‘Every second counts’— McMaster students share how you can help support the people of Ukraine

A student wrapped in a Ukrainian flag

Emilia Pasternak, fourth-year nursing student and MUSA co-president, says there are many rallies, events and other opportunities to support the people of Ukraine. Photo: Georgia Kirkos

“I think it’s really important for the McMaster community to understand what’s going on in Ukraine because, for a lot of people across campus, it touches home. I know there are many McMaster students who have faced war in their hometowns, and this is no different. It’s important that we all come together as a community to make a difference.”

– Orest Benko, fourth-year commerce student and
co-president of the McMaster Ukrainian Student Association (MUSA)

Since Russia’s invasion on February 24, the UN High Commissioner Filippo Grandi reported that 1.2 million people have fled Ukraine, seeking refuge in neighbouring countries.

As the war escalates, Benko and other members of the McMaster Ukrainian Student Association (MUSA) share ways the campus community can support each other and the Ukrainian people.

four masked students hold a Ukrainian flag outside a student centre.
Members of the McMaster Ukrainian Student Association (MUSA) hold a Ukrainian flag outside of the McMaster University Student Centre. From left to right: Larisa Hemon, MUSA VP Fundraising, Laryssa Pichocki, MUSA VP Social, Julie Kaukov, VP social and Andrew Kostysko, MUSA third year representative. Photo: Georgia Kirkos

Join rallies and events

Earlier this week, Emilia Pasternak joined over 30,000 people in Toronto to march in support of Ukraine. The fourth-year nursing student and MUSA co-president says that even though people might not see the immediate value of rallies or events, the experience in Toronto reminded her that a show of support can make an impact.

“My friend’s dad took some videos at the rally and sent them back to family in Ukraine, who then passed it onto some gentlemen fighting in the war right now,” Pasternak says. “It brought them to tears just to see our support – it fuels their pride and energy to keep fighting and they know what they’re fighting for. So, I encourage everyone to go and show your support if that is something that you are able to do and want to do.”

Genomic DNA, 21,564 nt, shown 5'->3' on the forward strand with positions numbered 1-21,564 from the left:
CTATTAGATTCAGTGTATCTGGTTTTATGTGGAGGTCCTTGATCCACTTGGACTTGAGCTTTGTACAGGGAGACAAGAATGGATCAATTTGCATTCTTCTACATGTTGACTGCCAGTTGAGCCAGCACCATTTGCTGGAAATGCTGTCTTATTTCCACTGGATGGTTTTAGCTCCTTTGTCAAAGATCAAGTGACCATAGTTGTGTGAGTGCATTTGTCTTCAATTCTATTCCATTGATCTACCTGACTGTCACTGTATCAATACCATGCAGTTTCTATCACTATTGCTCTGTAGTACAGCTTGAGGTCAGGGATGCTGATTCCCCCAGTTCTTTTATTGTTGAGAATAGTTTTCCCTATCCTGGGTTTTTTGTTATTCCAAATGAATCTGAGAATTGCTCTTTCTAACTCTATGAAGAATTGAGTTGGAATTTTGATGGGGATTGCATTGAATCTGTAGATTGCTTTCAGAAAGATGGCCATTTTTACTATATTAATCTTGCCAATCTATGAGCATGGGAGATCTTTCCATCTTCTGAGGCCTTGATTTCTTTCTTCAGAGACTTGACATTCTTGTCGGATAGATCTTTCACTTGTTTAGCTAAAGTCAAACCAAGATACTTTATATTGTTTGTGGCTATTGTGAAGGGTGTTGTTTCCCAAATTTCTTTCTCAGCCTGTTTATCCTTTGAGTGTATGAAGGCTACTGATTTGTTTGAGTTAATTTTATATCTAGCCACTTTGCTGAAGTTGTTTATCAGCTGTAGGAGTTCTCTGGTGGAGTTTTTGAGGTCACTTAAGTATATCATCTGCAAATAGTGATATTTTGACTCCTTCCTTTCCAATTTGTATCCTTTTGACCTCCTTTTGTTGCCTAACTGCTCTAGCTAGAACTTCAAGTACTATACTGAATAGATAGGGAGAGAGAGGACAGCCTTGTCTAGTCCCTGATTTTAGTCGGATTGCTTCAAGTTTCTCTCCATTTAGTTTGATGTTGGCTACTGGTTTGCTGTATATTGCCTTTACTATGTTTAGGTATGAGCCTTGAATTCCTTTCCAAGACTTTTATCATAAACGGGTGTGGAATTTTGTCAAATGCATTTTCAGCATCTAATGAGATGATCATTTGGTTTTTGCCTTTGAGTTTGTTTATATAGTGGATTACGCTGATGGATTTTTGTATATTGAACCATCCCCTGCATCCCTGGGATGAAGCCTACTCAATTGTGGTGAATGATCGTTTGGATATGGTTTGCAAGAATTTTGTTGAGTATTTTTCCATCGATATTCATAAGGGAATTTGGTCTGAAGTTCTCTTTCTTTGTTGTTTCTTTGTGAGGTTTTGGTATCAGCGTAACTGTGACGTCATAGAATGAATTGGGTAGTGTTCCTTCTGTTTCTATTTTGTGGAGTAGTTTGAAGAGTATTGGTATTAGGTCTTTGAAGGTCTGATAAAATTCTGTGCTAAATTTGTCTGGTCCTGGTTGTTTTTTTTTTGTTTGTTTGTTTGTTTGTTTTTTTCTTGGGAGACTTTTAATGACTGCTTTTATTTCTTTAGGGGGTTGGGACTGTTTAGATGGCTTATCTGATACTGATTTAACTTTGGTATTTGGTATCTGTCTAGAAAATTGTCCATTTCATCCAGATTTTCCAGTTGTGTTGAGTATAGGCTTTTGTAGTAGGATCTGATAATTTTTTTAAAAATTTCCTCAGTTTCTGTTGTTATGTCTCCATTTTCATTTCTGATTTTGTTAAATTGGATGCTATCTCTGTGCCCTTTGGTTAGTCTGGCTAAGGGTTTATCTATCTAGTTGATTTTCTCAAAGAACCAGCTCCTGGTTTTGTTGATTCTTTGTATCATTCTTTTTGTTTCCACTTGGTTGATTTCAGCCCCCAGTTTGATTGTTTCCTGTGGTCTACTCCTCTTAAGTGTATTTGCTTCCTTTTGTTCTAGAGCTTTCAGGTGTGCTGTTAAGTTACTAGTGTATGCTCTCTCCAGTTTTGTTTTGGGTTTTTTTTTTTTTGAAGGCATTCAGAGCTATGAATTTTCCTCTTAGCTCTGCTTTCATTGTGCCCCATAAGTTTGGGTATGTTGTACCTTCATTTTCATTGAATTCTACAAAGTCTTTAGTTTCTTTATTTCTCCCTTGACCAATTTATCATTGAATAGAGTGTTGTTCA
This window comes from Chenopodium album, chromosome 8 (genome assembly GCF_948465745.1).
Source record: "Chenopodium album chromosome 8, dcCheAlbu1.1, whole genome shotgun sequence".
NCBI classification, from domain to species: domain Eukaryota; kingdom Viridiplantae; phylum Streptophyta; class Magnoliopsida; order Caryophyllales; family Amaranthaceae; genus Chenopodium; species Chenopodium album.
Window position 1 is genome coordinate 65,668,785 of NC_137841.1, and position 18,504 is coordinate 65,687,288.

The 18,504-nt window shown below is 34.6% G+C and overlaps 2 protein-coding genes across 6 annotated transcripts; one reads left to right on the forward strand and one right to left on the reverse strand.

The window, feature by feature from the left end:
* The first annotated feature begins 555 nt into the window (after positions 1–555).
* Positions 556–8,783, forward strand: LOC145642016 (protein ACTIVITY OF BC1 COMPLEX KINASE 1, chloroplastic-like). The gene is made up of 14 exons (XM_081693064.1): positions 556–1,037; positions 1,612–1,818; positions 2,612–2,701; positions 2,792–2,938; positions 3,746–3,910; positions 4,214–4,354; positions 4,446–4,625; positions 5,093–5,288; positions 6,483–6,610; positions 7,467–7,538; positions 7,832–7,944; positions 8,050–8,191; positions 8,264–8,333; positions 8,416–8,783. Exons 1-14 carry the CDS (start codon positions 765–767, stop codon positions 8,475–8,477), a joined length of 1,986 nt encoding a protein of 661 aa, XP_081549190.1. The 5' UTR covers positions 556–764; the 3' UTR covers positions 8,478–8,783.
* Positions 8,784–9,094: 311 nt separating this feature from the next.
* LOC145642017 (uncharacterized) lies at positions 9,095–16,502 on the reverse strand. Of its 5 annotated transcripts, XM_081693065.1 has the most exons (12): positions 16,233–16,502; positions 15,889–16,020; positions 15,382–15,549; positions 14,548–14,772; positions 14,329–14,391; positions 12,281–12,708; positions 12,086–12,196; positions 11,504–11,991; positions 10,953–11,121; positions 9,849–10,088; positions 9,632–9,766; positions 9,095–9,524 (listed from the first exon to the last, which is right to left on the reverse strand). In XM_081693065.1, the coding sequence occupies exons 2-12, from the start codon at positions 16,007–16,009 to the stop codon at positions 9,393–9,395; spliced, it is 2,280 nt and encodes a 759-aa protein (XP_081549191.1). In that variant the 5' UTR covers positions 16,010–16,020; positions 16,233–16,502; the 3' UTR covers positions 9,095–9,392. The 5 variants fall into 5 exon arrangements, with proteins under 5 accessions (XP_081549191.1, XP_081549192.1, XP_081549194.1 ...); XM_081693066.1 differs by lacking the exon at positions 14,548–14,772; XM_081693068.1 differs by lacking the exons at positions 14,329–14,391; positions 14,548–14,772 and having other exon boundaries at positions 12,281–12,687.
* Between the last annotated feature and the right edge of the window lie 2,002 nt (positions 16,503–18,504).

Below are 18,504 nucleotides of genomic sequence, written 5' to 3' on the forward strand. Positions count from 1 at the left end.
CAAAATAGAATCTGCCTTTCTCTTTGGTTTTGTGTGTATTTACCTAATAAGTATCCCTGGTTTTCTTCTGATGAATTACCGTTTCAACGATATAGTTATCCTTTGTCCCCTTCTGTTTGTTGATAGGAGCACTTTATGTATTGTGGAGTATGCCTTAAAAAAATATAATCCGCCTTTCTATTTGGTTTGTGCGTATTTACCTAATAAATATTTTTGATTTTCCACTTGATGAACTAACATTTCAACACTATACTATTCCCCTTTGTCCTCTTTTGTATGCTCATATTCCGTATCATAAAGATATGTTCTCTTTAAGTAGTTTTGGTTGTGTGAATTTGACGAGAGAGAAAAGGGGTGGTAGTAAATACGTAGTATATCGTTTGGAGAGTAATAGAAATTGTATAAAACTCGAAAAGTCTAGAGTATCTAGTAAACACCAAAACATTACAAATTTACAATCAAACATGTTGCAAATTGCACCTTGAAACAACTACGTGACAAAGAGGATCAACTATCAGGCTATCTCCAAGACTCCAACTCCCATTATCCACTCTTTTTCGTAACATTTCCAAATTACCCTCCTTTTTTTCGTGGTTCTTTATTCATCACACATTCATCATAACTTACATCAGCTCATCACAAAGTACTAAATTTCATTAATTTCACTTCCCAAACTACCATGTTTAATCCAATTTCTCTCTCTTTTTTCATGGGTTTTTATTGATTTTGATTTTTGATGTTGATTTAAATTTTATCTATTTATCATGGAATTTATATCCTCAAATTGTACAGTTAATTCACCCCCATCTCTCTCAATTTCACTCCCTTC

Pasternak adds that there have been more rallies across Canada and they continue to happen. A good place to learn about when the next one could take place is via SUSK, the Ukrainian Canadian Students’ Union.

Donate to trusted sources

Larisa Hemon, third-year Honours Life Sciences student and MUSA member, says that donations of any kind are critical right now.

“There are innocent people dying every day and they need our help,” says Hemon. “Every hour, every minute, every single second counts right now. If you’re able, donating money, goods or supplies is extremely helpful.”

Included in MUSA’s recommendations of places to support is the Ukraine Humanitarian Crisis Appeal through the Canadian Red Cross. 

Check in on your friends

“If you don’t know where to start, even simple things like reaching out to Ukrainian friends with a message of support is helpful,” says Laryssa Pichocki, third-year commerce student and MUSA’s vice president, social.

“One example if you’re reaching out is to say «Слава Україні» pronounced ‘Slava Ukraini’ — an important saying to us, which means ‘Glory to Ukraine.’”

Hemon adds that another way to support those friends and colleagues is to take the time to educate yourself and learn more about the context behind the events unfolding in Ukraine.

Be aware of disinformation

Benko stresses the importance of following credible sources to get information on the evolving situation in Ukraine.

“There’s a lot of disinformation circulating online, coming from bots and trolls and fake news sources,” says Benko. “People should really look into what they’re reading, who they’re sourcing and where they’re getting their information from.”

For guidance on identifying misinformation and disinformation online, visit the Canadian Centre for Cyber Security website. 

‘Don’t blame the Russian people’

All of the student leaders of MUSA stress that people across Europe are affected by the war, including the Russian people.

“Do not blame the Russian people as decisions made by the Russian government are not necessarily reflective of the beliefs of all Russian people,” says Hemon.

“Ukrainians are very strong, resilient people—this has been going on for years,” adds Pichocki. “There are a lot of Ukrainians in Hamilton and McMaster and I think the only way to get through this is by working together.”

Follow MUSA

MUSA’s main source of information is through social media. Follow them on Instagram or on Facebook to stay up to date on any future events, rallies and fundraising efforts

Mental health and wellness resources

If you need to talk or are looking for support, please don’t hesitate to reach out for help. Students who may need support during this time are encouraged to reach out to the following resources:

Faculty and staff can find support through the Employee & Family Assistance Program:

  • Contact Homewood Health through their website (www.homeweb.ca) or by phone toll-free, 24 hours a day, 7 days a week to book appointments, or access any EFAP service

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